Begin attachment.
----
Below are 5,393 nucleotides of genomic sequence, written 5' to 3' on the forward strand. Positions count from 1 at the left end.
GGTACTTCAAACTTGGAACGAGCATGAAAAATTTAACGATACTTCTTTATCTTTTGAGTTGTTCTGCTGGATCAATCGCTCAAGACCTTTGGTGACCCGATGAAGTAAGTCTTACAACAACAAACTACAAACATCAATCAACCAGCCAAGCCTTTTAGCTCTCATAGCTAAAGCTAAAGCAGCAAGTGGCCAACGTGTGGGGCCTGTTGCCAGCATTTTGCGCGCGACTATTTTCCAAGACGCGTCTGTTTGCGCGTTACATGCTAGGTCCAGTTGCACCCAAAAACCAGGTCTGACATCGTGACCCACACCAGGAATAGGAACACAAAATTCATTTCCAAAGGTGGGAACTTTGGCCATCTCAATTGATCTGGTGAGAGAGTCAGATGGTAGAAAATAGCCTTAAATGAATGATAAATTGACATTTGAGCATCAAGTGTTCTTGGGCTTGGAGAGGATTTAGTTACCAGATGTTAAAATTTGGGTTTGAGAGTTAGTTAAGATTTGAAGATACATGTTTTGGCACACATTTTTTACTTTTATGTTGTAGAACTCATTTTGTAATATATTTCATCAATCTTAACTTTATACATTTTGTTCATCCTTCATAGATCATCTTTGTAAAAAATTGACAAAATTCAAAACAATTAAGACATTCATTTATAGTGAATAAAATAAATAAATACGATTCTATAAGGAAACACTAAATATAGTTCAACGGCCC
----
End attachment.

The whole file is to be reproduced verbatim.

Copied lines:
Below are 5,393 nucleotides of genomic sequence, written 5' to 3' on the forward strand. Positions count from 1 at the left end.
GGTACTTCAAACTTGGAACGAGCATGAAAAATTTAACGATACTTCTTTATCTTTTGAGTTGTTCTGCTGGATCAATCGCTCAAGACCTTTGGTGACCCGATGAAGTAAGTCTTACAACAACAAACTACAAACATCAATCAACCAGCCAAGCCTTTTAGCTCTCATAGCTAAAGCTAAAGCAGCAAGTGGCCAACGTGTGGGGCCTGTTGCCAGCATTTTGCGCGCGACTATTTTCCAAGACGCGTCTGTTTGCGCGTTACATGCTAGGTCCAGTTGCACCCAAAAACCAGGTCTGACATCGTGACCCACACCAGGAATAGGAACACAAAATTCATTTCCAAAGGTGGGAACTTTGGCCATCTCAATTGATCTGGTGAGAGAGTCAGATGGTAGAAAATAGCCTTAAATGAATGATAAATTGACATTTGAGCATCAAGTGTTCTTGGGCTTGGAGAGGATTTAGTTACCAGATGTTAAAATTTGGGTTTGAGAGTTAGTTAAGATTTGAAGATACATGTTTTGGCACACATTTTTTACTTTTATGTTGTAGAACTCATTTTGTAATATATTTCATCAATCTTAACTTTATACATTTTGTTCATCCTTCATAGATCATCTTTGTAAAAAATTGACAAAATTCAAAACAATTAAGACATTCATTTATAGTGAATAAAATAAATAAATACGATTCTATAAGGAAACACTAAATATAGTTCAACGGCCC